In many parts of the world, rainfall triggered landslides often cause loss of life and property. This is especially true in areas where population pressure makes people move into landslide prone terrain.
On the footslopes of Mount Elgon in eastern Uganda, farmers are increasingly encroaching on the steep high-altitude slopes making these areas more vulnerable to landsliding by converting forests into agricultural fields. A recent (2007) landslide hazard assessment of the area with the LAPSUS-LS model showed a spatially explicit very high vulnerability of a densely populated area in Manjiya County. On the 1st of March 2010 devastating landslides happened exactly in the area that had been studied in 2007. We still need to assess how accurate the LAPSUS-LS model was in predicting these landslides. The research in this study consists of revisiting the landslide hazard assessment with the LAPSUS-LS model, detecting the recent landslides with remote sensing techniques possibly combined with fieldwork in Uganda (if spatial data on the recent landslides cannot be sourced otherwise).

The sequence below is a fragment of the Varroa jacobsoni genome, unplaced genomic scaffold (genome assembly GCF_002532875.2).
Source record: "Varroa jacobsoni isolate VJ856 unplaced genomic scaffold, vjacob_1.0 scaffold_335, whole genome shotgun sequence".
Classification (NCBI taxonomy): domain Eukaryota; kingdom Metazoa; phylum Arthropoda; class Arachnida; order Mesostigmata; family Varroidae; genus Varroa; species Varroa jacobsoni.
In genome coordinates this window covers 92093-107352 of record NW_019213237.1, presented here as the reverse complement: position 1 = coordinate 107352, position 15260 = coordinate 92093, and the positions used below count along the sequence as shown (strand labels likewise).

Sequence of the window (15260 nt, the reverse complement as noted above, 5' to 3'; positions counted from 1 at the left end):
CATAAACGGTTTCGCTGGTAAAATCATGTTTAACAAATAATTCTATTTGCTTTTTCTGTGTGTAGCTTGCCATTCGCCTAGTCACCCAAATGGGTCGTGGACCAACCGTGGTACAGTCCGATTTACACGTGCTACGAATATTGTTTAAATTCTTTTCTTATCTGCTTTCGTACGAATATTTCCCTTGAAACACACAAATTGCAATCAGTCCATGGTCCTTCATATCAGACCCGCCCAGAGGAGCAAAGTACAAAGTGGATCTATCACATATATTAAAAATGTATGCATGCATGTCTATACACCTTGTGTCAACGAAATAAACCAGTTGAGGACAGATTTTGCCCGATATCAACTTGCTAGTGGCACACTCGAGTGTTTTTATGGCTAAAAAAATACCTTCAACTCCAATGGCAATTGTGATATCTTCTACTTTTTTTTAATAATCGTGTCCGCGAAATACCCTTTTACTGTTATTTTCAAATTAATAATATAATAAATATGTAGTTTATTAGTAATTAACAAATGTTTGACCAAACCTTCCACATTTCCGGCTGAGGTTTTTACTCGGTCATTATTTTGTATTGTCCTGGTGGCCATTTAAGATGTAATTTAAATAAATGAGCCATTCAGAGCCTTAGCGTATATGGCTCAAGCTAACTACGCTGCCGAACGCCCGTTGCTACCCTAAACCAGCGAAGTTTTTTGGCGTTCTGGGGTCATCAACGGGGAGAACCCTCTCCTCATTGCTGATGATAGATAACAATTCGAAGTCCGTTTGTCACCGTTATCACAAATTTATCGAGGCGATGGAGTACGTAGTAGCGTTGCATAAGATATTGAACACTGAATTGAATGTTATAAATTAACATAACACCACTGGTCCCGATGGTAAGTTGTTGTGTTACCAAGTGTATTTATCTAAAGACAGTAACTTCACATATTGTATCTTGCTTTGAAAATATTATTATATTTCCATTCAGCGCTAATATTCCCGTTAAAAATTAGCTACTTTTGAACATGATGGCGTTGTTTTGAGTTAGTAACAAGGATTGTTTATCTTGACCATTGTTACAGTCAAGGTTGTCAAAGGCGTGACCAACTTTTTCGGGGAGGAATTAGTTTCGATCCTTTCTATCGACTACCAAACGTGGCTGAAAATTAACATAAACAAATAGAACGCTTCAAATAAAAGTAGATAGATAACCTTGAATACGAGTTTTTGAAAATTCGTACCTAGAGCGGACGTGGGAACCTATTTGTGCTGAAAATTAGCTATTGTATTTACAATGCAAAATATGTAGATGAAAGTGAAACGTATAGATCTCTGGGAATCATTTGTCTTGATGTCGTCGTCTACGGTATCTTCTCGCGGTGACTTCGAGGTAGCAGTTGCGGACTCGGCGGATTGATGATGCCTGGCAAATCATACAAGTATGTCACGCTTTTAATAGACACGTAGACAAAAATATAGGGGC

Students: 1, possibly 2
Required: SGL-33306 or equivalent; Good understanding of GIS, RS and geomorphological modeling
Duration: minimum of 18 ECTS
Location: Wageningen, Uganda
Supervision: Lieven Claessens (SGL), Jeroen Schoorl (SGL), Arnaud Temme (SGL)